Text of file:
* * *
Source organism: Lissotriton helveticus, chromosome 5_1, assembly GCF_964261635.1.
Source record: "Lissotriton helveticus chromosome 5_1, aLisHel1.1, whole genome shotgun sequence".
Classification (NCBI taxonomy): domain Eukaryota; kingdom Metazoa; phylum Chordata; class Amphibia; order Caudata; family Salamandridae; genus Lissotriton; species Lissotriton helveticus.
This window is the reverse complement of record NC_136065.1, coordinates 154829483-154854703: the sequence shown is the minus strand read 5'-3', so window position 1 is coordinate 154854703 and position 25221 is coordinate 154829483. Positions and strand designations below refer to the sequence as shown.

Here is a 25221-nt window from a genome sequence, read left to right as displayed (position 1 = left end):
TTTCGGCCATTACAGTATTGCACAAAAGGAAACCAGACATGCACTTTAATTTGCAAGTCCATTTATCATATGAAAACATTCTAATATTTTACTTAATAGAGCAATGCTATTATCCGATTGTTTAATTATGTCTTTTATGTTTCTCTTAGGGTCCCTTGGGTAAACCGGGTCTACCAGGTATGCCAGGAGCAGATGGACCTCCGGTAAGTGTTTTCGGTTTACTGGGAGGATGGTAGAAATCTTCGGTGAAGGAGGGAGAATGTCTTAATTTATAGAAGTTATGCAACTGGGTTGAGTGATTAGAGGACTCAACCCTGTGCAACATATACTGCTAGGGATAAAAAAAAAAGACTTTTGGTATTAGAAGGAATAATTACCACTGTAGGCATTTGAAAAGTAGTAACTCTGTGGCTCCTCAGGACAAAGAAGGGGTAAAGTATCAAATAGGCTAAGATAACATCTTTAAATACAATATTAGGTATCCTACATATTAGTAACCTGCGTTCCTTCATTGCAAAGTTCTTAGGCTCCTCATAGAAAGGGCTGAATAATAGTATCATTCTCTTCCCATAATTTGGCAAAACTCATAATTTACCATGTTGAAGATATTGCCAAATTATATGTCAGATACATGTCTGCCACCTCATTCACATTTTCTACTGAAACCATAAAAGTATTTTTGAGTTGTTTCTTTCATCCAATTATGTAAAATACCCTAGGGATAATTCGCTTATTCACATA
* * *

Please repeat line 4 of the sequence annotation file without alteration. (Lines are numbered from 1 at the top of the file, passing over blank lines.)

This window is the reverse complement of record NC_136065.1, coordinates 154829483-154854703: the sequence shown is the minus strand read 5'-3', so window position 1 is coordinate 154854703 and position 25221 is coordinate 154829483. Positions and strand designations below refer to the sequence as shown.